Researcher: Urvi Prajapati
What is youth unemployment?
Youth unemployment is simply unemployment of youths who do not have jobs and or are actively seeking for jobs. It is a fluctuating issue that is rising in many of the urban cities.
Youth Unemployment rates in Canada “averaged 14.13 percent from 1976 until 2016, reaching an all-time high of 20.70 percent in October of 1982 and a record low of 10.40 percent in July of 1989” (Trading Economics , 2017). In the recent times the overall unemployment rate has however decreased to, “12.60 percent in December from 12.90 percent in November of 2016” (Trading Economics , 2017). This means that when compared to the overall percentage, the unemployment rate has decreased. However, the number still remains fairly high. The chart below accurately represents this fluctuation.
When looked at the London youth unemployment rates for the last two years, according to statistics Canada, the youth population did increase between December of 2015 and 2016 by one percent. However, there was a decrease in the percent entering the labour force in 2016. Due to this the unemployment rates also increased to 11.4 percent from 14.9 percent. This is represented in the last column of the chart below (Statistics Canada, 2017).
In 2013, Canada Centre for Policy Alternatives (CCPA) wrote a report on youth unemployment and it stated that, “Windsor, Oshawa, Brantford and London stand out as a youth unemployment hotspots: their youth unemployment rate is over 20%, similar to the European Union rates” (Geoby, 2013). In a CTV article called; Ontario youth unemployment among the worst in Canada: report mentions the same CCPA report and further talks about the 2013 governments plan to improve the situation. It says that, “In 2013 Ontario budget, the government announced a $295-million, two-year strategy to address youth job creation. The strategy includes partially subsidizing employers and employees to create temporary job placements and funding for young entrepreneurs” (Leung, 2013).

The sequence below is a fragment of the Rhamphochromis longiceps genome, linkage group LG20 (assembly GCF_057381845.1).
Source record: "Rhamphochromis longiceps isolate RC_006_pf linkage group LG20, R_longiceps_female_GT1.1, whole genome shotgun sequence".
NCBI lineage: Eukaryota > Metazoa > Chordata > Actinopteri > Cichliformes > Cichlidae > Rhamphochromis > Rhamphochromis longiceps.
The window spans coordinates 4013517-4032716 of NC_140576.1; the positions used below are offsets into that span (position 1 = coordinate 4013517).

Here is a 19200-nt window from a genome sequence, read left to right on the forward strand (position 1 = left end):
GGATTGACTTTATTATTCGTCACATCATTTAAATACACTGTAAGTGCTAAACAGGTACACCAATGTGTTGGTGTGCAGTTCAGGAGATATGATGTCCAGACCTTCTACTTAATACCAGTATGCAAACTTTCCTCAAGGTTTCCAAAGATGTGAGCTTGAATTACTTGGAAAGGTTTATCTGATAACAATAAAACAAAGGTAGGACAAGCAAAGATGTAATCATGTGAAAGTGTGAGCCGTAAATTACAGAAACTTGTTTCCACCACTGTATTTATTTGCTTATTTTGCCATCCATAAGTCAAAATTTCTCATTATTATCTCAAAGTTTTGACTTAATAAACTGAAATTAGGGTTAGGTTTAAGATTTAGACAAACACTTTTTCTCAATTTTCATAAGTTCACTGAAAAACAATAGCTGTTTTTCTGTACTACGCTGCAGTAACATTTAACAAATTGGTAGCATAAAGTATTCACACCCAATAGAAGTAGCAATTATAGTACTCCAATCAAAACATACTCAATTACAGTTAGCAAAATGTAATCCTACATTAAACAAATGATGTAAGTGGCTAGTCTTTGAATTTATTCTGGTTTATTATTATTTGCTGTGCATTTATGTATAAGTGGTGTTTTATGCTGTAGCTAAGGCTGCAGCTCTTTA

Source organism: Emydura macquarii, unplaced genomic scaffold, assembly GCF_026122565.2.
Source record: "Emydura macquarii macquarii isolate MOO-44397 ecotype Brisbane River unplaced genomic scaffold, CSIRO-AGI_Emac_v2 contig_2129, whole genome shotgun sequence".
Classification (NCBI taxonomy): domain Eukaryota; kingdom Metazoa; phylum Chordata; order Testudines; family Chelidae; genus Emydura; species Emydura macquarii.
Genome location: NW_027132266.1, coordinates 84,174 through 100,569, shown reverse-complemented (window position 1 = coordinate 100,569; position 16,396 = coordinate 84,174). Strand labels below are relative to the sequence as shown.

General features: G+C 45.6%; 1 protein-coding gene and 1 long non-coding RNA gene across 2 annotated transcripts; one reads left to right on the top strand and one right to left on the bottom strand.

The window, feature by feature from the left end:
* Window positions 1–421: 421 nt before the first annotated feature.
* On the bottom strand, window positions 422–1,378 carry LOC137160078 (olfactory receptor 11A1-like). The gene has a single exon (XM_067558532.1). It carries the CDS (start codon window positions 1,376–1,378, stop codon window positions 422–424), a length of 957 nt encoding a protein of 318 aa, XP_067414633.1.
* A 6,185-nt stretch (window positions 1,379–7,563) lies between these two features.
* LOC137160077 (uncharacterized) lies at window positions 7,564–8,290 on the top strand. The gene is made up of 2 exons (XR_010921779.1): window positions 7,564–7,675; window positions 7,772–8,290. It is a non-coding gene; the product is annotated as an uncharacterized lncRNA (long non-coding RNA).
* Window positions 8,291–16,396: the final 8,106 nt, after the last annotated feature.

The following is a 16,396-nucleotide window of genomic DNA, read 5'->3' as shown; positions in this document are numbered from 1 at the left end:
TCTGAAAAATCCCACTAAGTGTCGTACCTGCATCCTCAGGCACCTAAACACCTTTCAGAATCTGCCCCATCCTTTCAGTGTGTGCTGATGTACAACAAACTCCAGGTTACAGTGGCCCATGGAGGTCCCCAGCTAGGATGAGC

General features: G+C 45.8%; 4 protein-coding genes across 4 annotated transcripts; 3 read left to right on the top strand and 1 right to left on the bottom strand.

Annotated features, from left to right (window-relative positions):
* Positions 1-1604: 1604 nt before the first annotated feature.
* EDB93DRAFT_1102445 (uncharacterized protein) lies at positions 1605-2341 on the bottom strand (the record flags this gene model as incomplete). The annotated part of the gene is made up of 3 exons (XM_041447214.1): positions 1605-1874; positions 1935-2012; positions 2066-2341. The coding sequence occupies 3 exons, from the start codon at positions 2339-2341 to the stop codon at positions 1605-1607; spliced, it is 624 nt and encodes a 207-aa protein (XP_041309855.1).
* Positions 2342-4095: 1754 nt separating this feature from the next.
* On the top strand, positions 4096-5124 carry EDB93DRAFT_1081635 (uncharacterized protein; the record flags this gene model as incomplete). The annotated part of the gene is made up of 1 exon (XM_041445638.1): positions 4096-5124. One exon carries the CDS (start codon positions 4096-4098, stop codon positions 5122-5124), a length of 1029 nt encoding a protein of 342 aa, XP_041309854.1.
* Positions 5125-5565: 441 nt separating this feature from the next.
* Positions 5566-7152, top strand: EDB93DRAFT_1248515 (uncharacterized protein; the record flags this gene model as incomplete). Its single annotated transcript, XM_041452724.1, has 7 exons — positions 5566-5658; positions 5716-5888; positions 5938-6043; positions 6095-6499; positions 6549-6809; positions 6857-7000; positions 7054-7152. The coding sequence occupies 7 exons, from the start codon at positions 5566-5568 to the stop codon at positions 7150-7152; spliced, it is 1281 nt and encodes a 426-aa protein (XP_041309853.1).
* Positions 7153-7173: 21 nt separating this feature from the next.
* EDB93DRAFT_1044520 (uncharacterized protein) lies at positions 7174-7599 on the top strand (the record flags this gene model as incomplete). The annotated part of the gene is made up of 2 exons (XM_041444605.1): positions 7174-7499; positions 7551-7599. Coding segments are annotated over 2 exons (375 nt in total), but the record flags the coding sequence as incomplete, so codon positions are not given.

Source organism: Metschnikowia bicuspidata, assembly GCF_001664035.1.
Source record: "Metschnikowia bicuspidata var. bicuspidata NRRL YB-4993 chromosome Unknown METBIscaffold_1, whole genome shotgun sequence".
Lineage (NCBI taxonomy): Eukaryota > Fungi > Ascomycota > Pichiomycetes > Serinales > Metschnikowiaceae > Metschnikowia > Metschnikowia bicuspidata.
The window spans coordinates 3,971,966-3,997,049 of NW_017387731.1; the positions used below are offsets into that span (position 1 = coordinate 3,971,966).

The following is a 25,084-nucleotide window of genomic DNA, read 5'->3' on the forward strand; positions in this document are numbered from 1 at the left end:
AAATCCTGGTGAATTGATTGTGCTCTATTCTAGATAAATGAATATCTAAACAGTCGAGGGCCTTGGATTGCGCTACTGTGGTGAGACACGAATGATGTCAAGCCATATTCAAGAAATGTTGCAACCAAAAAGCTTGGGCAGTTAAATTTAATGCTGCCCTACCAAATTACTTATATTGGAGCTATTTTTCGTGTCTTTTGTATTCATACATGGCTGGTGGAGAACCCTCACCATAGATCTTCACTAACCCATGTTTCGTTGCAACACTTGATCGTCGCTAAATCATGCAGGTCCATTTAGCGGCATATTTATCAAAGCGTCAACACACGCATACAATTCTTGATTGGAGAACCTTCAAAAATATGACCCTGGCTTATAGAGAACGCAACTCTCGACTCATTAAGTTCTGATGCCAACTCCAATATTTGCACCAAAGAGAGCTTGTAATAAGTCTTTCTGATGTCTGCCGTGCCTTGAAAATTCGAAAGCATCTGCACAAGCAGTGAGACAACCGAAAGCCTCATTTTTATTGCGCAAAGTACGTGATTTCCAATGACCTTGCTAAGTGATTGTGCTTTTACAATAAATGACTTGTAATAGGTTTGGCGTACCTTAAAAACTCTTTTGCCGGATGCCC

Since the economic crash in 2009 Ontario has created almost 400,000 jobs in 2012 (Ontario Ministry of Finance, 2013). However, due to all efforts the youths have been facing high unemployment. The 2013 budget released for the province of Ontario mentions that the percentages are low due to the job losses during the downturn. Furthermore, “in 2012, the youth employment rate stood at 50 per cent, compared to 57 per cent in 2007” (Ontario Ministry of Finance, 2013). Meaning the efforts in the fast from the province overall hasn’t been quite successful. There have been many strategies, funds, incentives, and many educational programs set to help the youths as well as for the employers to provide or create more jobs since then. When compared to 2013 percentages, as seen in the graph below the overall percentage of unemployment within the province decreased significantly during the downturn and has been fluctuating since then (Statistics Canada, 2016).